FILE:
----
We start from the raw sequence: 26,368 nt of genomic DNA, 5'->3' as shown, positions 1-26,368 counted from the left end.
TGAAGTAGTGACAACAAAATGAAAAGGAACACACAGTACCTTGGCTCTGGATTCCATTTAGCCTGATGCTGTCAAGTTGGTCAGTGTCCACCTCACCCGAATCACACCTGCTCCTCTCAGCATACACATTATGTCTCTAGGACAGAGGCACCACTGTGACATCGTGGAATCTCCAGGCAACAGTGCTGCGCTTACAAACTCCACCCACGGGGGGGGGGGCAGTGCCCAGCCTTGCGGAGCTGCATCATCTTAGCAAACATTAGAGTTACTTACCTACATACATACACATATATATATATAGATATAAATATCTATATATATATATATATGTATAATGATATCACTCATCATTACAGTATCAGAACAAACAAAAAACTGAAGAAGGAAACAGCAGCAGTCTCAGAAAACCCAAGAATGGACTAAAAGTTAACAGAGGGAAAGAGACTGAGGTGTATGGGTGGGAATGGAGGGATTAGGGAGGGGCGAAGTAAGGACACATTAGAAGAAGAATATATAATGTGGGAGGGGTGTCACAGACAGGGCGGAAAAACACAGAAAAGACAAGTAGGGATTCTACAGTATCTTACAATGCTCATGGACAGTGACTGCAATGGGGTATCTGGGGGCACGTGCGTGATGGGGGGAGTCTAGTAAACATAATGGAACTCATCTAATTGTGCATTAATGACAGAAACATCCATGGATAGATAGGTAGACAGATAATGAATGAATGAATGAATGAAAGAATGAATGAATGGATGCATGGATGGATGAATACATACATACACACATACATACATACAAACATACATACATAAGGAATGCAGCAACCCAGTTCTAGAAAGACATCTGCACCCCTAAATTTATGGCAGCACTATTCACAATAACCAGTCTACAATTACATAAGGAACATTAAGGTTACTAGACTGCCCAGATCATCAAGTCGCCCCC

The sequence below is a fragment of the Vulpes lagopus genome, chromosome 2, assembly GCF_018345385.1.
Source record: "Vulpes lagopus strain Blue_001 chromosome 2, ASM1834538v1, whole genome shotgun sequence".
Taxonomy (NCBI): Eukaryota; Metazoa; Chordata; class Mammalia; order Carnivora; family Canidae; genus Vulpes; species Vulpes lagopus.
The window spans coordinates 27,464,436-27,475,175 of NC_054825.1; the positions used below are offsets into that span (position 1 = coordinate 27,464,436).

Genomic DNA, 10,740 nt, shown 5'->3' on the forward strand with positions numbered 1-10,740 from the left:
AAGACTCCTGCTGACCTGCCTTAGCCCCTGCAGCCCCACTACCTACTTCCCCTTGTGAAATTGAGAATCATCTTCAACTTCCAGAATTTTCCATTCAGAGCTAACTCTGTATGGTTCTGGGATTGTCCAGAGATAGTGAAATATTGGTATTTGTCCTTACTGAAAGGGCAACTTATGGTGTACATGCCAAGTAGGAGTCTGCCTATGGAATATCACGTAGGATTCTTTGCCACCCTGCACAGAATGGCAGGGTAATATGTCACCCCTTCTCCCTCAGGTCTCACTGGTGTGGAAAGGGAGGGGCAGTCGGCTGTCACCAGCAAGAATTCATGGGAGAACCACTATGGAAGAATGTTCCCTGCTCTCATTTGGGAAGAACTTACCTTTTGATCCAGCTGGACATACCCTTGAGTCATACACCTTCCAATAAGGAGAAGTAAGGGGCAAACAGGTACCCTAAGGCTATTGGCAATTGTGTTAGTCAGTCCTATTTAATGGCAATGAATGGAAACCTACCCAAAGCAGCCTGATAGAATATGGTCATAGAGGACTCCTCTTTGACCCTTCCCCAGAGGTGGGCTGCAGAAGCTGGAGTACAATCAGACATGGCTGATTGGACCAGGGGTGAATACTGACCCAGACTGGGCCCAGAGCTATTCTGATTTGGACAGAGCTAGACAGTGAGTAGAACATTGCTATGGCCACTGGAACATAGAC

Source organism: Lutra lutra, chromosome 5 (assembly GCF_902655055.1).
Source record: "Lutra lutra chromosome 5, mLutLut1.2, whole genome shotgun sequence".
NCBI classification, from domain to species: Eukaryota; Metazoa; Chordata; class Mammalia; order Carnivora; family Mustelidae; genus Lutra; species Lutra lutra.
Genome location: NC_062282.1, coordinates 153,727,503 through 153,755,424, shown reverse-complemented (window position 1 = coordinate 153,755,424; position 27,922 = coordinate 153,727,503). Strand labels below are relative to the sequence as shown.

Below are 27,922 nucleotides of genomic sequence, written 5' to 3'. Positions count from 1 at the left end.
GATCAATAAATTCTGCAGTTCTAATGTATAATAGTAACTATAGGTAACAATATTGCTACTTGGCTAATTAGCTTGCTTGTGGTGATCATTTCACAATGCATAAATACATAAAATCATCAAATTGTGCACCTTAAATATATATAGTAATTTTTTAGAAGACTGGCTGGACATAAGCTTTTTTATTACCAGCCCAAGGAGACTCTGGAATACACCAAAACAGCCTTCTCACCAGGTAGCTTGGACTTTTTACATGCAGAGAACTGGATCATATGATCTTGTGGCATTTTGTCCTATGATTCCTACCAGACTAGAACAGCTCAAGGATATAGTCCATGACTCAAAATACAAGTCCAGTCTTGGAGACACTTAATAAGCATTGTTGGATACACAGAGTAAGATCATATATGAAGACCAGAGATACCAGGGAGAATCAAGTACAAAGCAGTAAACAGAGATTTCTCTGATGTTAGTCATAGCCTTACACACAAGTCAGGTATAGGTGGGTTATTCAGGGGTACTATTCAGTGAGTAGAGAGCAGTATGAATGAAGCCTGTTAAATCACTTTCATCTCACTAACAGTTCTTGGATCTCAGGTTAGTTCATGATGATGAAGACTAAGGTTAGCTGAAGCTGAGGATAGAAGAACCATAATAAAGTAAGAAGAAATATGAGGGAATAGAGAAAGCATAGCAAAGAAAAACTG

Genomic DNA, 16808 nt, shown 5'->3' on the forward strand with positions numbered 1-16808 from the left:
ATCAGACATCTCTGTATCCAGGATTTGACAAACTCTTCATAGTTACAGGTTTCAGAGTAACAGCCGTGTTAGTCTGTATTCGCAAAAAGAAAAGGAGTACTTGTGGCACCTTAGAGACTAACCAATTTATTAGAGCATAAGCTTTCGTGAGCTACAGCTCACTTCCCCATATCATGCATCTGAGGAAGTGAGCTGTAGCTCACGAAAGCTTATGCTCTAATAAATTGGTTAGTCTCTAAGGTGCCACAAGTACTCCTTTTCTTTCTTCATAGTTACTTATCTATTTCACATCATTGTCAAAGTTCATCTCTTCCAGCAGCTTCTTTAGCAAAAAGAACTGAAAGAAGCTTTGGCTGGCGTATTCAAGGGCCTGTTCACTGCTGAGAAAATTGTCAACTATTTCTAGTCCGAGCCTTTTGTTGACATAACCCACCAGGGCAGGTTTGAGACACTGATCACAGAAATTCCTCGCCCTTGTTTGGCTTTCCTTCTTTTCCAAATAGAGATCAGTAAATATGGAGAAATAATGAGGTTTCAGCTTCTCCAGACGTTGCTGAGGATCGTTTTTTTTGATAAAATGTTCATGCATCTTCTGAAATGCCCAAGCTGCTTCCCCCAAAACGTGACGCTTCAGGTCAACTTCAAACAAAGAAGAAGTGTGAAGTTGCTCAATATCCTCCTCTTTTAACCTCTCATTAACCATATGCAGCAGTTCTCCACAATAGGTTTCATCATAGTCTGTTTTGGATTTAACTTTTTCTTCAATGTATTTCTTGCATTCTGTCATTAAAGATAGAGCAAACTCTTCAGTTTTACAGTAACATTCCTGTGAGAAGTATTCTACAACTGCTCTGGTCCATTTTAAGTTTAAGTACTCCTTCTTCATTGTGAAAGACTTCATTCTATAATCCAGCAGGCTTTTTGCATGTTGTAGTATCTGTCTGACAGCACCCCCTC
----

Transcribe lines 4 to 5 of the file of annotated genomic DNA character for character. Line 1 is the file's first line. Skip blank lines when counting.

Source record: "Vulpes lagopus strain Blue_001 chromosome 2, ASM1834538v1, whole genome shotgun sequence".
Taxonomy (NCBI): Eukaryota; Metazoa; Chordata; class Mammalia; order Carnivora; family Canidae; genus Vulpes; species Vulpes lagopus.